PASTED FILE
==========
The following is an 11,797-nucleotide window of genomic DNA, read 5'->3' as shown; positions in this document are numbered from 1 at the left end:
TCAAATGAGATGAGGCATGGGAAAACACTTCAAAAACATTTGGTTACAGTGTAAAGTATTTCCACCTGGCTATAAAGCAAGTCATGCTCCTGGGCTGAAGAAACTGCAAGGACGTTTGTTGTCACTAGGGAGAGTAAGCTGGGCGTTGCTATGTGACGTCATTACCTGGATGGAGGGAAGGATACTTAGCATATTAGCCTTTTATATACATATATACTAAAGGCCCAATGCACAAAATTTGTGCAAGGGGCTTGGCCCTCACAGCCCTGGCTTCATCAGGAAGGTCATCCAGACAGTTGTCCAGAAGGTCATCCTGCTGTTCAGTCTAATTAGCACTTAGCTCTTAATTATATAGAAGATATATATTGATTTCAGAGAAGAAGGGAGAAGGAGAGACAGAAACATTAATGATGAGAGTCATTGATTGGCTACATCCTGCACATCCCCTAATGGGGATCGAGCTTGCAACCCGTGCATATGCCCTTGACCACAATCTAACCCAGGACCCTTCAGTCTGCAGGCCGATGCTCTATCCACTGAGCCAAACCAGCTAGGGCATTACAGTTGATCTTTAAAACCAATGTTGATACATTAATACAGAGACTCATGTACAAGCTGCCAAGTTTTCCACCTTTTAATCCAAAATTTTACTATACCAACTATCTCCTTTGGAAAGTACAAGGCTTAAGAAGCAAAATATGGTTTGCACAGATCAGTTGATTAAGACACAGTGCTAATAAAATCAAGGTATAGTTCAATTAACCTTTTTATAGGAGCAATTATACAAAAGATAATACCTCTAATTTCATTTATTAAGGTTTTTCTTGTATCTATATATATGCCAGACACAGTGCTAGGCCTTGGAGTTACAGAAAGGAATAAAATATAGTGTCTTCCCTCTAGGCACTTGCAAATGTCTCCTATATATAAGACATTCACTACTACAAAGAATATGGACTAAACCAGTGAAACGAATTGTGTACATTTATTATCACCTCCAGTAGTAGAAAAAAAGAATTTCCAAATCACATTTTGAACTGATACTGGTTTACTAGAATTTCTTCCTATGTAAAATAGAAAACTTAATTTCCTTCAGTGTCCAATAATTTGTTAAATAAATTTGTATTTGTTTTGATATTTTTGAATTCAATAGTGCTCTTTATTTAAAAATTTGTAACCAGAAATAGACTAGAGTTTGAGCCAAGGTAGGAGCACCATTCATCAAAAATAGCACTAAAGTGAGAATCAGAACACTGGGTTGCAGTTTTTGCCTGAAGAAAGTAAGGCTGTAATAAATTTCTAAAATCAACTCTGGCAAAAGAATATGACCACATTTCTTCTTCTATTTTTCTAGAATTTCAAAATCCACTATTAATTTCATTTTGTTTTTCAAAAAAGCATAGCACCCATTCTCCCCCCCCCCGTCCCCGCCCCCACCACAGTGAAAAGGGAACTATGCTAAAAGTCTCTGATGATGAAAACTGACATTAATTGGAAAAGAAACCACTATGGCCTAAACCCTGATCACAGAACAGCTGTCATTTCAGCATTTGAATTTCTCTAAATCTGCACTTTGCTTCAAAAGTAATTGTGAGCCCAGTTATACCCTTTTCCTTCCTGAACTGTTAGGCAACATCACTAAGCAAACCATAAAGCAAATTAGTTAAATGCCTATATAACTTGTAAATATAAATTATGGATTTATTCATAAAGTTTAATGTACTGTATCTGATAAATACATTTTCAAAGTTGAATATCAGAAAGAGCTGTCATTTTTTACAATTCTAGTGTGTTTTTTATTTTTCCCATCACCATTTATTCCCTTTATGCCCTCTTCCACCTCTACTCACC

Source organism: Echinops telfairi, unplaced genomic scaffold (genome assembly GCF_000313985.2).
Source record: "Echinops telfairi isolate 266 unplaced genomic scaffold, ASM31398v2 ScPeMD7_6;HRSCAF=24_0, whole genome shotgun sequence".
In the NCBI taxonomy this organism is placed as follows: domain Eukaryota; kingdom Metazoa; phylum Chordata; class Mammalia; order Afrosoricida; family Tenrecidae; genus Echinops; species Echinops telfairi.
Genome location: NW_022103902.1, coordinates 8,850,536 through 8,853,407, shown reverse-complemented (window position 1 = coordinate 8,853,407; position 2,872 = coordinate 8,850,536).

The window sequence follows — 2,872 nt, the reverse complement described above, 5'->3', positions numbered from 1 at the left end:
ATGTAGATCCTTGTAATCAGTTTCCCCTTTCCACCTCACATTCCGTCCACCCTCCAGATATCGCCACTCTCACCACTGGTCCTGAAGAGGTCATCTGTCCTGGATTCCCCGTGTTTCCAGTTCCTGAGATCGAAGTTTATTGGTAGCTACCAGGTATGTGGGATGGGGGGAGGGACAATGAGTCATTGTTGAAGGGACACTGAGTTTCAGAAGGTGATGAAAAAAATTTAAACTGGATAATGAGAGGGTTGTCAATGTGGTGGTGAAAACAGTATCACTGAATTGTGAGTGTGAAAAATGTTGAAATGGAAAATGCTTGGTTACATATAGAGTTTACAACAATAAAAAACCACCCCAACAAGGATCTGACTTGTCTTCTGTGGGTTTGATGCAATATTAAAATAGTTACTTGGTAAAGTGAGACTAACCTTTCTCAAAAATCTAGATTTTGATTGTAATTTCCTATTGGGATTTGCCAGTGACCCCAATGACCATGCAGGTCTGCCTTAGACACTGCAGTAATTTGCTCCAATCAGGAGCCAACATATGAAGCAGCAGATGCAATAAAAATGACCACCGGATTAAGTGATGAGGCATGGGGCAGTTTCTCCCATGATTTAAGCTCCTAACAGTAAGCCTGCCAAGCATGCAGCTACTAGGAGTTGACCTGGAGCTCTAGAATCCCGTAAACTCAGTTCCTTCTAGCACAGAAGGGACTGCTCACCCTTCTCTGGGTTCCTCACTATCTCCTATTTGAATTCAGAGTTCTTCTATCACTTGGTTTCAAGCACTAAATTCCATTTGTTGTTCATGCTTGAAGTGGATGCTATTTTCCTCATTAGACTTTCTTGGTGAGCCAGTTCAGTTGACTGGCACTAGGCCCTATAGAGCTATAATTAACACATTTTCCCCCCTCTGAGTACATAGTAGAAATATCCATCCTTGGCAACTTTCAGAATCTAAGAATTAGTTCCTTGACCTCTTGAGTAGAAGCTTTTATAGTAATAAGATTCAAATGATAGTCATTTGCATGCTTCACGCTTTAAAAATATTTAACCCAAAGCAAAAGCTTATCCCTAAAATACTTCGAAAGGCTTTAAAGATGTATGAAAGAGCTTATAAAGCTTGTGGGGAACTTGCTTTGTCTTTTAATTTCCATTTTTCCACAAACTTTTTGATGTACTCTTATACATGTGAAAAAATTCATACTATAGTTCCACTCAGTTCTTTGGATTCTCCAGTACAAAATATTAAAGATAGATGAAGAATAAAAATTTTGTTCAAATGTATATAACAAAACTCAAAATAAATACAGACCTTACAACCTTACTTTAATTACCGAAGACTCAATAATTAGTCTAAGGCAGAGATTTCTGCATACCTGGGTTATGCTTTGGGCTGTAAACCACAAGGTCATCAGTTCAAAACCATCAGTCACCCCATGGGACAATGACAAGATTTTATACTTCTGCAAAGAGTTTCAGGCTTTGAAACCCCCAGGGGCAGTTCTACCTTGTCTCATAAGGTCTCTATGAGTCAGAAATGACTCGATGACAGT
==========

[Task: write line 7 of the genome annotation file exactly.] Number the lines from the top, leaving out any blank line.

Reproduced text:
The window sequence follows — 2,872 nt, the reverse complement described above, 5'->3', positions numbered from 1 at the left end: